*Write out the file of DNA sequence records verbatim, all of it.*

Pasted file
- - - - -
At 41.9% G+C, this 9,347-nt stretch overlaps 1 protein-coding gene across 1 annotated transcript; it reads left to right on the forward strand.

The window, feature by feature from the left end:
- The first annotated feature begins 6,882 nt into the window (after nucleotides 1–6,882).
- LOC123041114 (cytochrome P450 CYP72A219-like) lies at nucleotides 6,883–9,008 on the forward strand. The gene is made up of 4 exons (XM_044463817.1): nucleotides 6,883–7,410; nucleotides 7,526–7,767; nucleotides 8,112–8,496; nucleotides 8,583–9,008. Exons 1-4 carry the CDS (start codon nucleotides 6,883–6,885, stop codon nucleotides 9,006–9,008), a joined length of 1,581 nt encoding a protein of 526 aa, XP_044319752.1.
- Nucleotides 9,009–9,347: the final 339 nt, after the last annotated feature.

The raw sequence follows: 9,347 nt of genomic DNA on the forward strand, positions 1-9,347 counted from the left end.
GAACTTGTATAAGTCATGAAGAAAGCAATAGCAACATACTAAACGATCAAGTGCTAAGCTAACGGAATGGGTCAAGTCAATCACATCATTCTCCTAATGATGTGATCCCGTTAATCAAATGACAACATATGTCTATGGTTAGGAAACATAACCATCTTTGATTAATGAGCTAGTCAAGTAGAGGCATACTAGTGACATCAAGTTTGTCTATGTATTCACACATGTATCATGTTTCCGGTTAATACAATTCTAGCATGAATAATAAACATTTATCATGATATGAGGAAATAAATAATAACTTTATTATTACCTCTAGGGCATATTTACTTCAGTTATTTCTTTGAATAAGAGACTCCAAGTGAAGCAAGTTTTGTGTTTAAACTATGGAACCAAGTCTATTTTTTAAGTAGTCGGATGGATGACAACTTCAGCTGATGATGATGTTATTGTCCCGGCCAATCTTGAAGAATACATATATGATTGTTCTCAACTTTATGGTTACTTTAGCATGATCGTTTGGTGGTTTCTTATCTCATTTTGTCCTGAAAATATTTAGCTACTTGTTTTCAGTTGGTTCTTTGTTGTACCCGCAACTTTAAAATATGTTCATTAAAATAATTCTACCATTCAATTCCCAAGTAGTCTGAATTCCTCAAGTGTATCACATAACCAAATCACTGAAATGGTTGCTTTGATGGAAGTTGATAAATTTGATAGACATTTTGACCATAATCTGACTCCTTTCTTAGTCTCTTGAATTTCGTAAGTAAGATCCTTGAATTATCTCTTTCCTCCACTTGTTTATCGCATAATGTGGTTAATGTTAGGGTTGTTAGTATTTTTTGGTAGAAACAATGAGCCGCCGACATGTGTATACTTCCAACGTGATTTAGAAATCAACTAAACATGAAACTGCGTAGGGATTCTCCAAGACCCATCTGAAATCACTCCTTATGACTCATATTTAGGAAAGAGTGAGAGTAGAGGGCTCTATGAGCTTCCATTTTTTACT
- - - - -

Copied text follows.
At 41.9% G+C, this 9,347-nt stretch overlaps 1 protein-coding gene across 1 annotated transcript; it reads left to right on the forward strand.

The window, feature by feature from the left end:
- The first annotated feature begins 6,882 nt into the window (after nucleotides 1–6,882).
- LOC123041114 (cytochrome P450 CYP72A219-like) lies at nucleotides 6,883–9,008 on the forward strand. The gene is made up of 4 exons (XM_044463817.1): nucleotides 6,883–7,410; nucleotides 7,526–7,767; nucleotides 8,112–8,496; nucleotides 8,583–9,008. Exons 1-4 carry the CDS (start codon nucleotides 6,883–6,885, stop codon nucleotides 9,006–9,008), a joined length of 1,581 nt encoding a protein of 526 aa, XP_044319752.1.
- Nucleotides 9,009–9,347: the final 339 nt, after the last annotated feature.

The raw sequence follows: 9,347 nt of genomic DNA on the forward strand, positions 1-9,347 counted from the left end.
GAACTTGTATAAGTCATGAAGAAAGCAATAGCAACATACTAAACGATCAAGTGCTAAGCTAACGGAATGGGTCAAGTCAATCACATCATTCTCCTAATGATGTGATCCCGTTAATCAAATGACAACATATGTCTATGGTTAGGAAACATAACCATCTTTGATTAATGAGCTAGTCAAGTAGAGGCATACTAGTGACATCAAGTTTGTCTATGTATTCACACATGTATCATGTTTCCGGTTAATACAATTCTAGCATGAATAATAAACATTTATCATGATATGAGGAAATAAATAATAACTTTATTATTACCTCTAGGGCATATTTACTTCAGTTATTTCTTTGAATAAGAGACTCCAAGTGAAGCAAGTTTTGTGTTTAAACTATGGAACCAAGTCTATTTTTTAAGTAGTCGGATGGATGACAACTTCAGCTGATGATGATGTTATTGTCCCGGCCAATCTTGAAGAATACATATATGATTGTTCTCAACTTTATGGTTACTTTAGCATGATCGTTTGGTGGTTTCTTATCTCATTTTGTCCTGAAAATATTTAGCTACTTGTTTTCAGTTGGTTCTTTGTTGTACCCGCAACTTTAAAATATGTTCATTAAAATAATTCTACCATTCAATTCCCAAGTAGTCTGAATTCCTCAAGTGTATCACATAACCAAATCACTGAAATGGTTGCTTTGATGGAAGTTGATAAATTTGATAGACATTTTGACCATAATCTGACTCCTTTCTTAGTCTCTTGAATTTCGTAAGTAAGATCCTTGAATTATCTCTTTCCTCCACTTGTTTATCGCATAATGTGGTTAATGTTAGGGTTGTTAGTATTTTTTGGTAGAAACAATGAGCCGCCGACATGTGTATACTTCCAACGTGATTTAGAAATCAACTAAACATGAAACTGCGTAGGGATTCTCCAAGACCCATCTGAAATCACTCCTTATGACTCATATTTAGGAAAGAGTGAGAGTAGAGGGCTCTATGAGCTTCCATTTTTTACT